Thursday, November 18, 2010

Rock Lichen: Ethnography in person & Avatar-Ethnographer

Harbin ethnography:

... As salient aspects of Harbin's 'culture,' these latent 'codes' are examples of “that complex whole which includes knowledge, belief, art, morals, law, custom, and any other capabilities and habits acquired by man as a member of society” (Tylor 1871:1) as well as “practice - the ethnographic and polyphonic representation of ‘culture,’ shaped by conjuncture rather than essence – to shape specific understandings of cultural and historical identity” (James Clifford in MacLeod 2003), and of the focus of my anthropological study, ethnographically.

Ethnography in person, and ethnography, where an avatar, like mine named “Aphilo Aarde,” who builds a virtual Harbin in Open Simulator, which becomes part of a grid of virtual islands', and then, when avatars begin to visit it, starts to study what occurs communicatively there, raises fascinating and important methodological questions about culture and virtual ethnography – counterculture, in the case of Harbin - as well as the role of the avatar-ethnographer, in terms of how to conduct ethnographic research in virtual worlds. In terms of representation, for example, what is the relationship of ethnography, for example, with fiction, now informed by interactive multimedia, and the possibility for anyone to generate a virtual world or island, which then can become a social space; fiction writers have produced some of the most important interpretations of virtual world sociality thus far, as have blog writers and web site makers (Boellstorff 2008: 66). Anthropologists, among media studies' scholars, computer scientists, psychologists, sociologists, literary studies' scholars, and cultural studies' theorists are just beginning to contribute significantly to this conversation. Analyses of avatars, virtual worlds and the avatar-ethnographer vis-a-vis dividuals (e.g. Strathern), cyborgs (e.g. Harraway), posthumans, prosthetics, interstitial spaces, Actor Network Theory (Latour), hyperreality (Baudrillard), vis-a-vis culture, for example, are relatively underexamined in the discipline of anthropology. Perhaps due to the challenges that emerge in understanding and characterizing processes and temporalities of culture, emerging due to information technologies, the conjunctures between sociocultural processes, avatars, and virtual worlds have remained at some distance from central questions informing ethnographic practice in recent decades. In the case of this actual and virtual Harbin ethnography, an avatar-ethnographer who both creates a virtual Harbin in Open Simulator as well as helps Harbin residents and visitors to create it, and then lives in virtual Harbin for the next few decades, in seeking to understand the sociocultural life which emerges there, vis-a-vis on-the-ground Harbin, and writes about this, gives form to new and developing conceptions of culture {counterculture?}.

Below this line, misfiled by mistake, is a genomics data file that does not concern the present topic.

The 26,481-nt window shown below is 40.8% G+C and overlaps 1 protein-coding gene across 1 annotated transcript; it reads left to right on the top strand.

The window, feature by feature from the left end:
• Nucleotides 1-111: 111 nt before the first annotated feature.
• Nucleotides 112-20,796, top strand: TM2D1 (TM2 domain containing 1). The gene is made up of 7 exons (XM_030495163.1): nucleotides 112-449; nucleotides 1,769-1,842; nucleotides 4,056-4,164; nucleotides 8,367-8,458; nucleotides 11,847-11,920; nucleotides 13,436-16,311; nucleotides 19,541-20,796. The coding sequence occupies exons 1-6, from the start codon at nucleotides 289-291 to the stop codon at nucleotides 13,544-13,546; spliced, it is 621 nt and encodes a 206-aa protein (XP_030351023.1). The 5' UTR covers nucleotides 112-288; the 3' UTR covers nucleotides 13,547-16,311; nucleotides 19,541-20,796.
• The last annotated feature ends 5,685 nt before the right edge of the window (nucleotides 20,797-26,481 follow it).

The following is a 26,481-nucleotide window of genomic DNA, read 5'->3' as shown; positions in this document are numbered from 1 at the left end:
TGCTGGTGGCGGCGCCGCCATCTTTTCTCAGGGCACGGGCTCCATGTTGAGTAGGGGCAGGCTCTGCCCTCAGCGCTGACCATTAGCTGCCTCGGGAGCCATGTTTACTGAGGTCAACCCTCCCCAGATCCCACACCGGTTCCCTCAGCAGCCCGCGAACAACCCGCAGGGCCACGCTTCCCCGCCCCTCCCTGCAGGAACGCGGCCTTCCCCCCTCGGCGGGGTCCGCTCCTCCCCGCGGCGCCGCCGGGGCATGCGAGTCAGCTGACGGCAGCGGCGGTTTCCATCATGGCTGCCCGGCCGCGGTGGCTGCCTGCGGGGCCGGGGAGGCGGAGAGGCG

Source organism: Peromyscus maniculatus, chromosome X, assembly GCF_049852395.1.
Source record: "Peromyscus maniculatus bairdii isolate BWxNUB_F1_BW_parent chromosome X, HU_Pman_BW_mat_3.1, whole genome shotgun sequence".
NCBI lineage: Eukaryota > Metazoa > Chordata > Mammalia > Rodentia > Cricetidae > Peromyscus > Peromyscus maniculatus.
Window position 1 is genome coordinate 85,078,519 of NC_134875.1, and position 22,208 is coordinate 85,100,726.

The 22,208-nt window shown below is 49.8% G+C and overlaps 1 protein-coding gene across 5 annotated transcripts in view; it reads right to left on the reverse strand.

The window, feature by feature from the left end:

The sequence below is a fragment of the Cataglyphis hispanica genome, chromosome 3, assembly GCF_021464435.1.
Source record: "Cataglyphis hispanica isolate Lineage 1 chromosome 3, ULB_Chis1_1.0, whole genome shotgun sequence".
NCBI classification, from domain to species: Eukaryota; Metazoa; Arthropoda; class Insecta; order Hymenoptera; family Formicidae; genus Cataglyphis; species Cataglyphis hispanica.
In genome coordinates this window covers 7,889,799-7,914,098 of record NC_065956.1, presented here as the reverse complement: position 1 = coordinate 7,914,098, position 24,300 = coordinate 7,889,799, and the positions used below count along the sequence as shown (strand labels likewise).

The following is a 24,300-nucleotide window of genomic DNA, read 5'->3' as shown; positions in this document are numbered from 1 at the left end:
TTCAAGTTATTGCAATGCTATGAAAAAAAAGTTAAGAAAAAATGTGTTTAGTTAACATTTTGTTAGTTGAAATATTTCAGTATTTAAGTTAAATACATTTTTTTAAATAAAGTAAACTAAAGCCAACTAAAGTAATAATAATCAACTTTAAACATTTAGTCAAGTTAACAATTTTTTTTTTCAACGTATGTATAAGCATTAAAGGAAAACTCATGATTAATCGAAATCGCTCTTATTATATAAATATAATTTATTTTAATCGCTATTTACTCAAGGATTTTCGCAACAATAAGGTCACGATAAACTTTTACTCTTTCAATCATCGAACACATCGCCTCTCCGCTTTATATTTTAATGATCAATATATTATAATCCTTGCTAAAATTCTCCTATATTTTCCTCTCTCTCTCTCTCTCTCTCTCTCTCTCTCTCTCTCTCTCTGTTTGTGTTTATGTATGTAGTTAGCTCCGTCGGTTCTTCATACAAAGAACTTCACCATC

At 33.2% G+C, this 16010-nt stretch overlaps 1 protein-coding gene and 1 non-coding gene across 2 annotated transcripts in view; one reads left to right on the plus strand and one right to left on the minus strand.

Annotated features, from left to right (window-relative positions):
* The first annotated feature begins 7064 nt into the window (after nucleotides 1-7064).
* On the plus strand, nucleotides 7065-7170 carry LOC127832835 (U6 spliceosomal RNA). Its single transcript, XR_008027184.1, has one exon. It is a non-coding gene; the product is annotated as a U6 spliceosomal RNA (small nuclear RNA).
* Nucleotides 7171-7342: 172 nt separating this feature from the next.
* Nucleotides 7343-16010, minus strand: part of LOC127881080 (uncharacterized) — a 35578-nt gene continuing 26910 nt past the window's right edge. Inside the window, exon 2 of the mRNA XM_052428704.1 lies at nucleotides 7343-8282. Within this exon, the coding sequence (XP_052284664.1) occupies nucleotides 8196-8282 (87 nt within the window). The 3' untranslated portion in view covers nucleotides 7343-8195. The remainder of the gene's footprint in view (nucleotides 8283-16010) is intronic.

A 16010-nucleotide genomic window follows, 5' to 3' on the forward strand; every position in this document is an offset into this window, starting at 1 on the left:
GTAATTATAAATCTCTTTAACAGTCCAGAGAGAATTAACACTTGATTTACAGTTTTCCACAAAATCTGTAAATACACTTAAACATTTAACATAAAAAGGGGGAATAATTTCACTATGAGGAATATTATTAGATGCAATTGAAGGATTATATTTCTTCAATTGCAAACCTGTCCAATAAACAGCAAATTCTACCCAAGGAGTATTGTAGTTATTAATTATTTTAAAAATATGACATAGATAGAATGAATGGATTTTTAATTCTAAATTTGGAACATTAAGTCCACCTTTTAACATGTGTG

The positing of a culturally significant avatar-ethnographer both making, and studying, a field site like virtual Harbin Hot Springs, and avatars as Harbin visitors and residents, highlight the significance of not only interactive multimedia, but also crafting (Techne viz. Boellstorff) and, especially, communicative processes, as important in the practices of ethnography for the study of virtual culture. ...

( - November 18, 2010)

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